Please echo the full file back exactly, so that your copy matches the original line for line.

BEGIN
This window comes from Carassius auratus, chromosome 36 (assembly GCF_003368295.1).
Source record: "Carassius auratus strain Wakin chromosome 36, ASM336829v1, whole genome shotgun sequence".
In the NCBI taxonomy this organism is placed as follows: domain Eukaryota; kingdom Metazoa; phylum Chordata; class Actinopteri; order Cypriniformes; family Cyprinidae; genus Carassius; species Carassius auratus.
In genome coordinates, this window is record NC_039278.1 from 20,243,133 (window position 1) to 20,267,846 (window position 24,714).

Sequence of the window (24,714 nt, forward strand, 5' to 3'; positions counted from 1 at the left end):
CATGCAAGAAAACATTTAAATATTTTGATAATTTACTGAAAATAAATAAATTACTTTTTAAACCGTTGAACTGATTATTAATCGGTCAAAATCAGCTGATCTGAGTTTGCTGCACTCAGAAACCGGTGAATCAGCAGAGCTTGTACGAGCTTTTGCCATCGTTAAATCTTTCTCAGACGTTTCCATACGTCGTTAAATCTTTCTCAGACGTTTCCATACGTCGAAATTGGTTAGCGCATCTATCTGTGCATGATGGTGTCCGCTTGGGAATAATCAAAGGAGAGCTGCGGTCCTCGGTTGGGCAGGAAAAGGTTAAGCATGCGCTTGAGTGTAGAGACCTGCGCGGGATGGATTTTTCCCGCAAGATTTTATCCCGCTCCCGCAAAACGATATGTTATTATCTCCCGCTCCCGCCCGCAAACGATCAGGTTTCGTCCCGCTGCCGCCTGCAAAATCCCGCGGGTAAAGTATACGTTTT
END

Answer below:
This window comes from Carassius auratus, chromosome 36 (assembly GCF_003368295.1).
Source record: "Carassius auratus strain Wakin chromosome 36, ASM336829v1, whole genome shotgun sequence".
In the NCBI taxonomy this organism is placed as follows: domain Eukaryota; kingdom Metazoa; phylum Chordata; class Actinopteri; order Cypriniformes; family Cyprinidae; genus Carassius; species Carassius auratus.
In genome coordinates, this window is record NC_039278.1 from 20,243,133 (window position 1) to 20,267,846 (window position 24,714).

Sequence of the window (24,714 nt, forward strand, 5' to 3'; positions counted from 1 at the left end):
CATGCAAGAAAACATTTAAATATTTTGATAATTTACTGAAAATAAATAAATTACTTTTTAAACCGTTGAACTGATTATTAATCGGTCAAAATCAGCTGATCTGAGTTTGCTGCACTCAGAAACCGGTGAATCAGCAGAGCTTGTACGAGCTTTTGCCATCGTTAAATCTTTCTCAGACGTTTCCATACGTCGTTAAATCTTTCTCAGACGTTTCCATACGTCGAAATTGGTTAGCGCATCTATCTGTGCATGATGGTGTCCGCTTGGGAATAATCAAAGGAGAGCTGCGGTCCTCGGTTGGGCAGGAAAAGGTTAAGCATGCGCTTGAGTGTAGAGACCTGCGCGGGATGGATTTTTCCCGCAAGATTTTATCCCGCTCCCGCAAAACGATATGTTATTATCTCCCGCTCCCGCCCGCAAACGATCAGGTTTCGTCCCGCTGCCGCCTGCAAAATCCCGCGGGTAAAGTATACGTTTT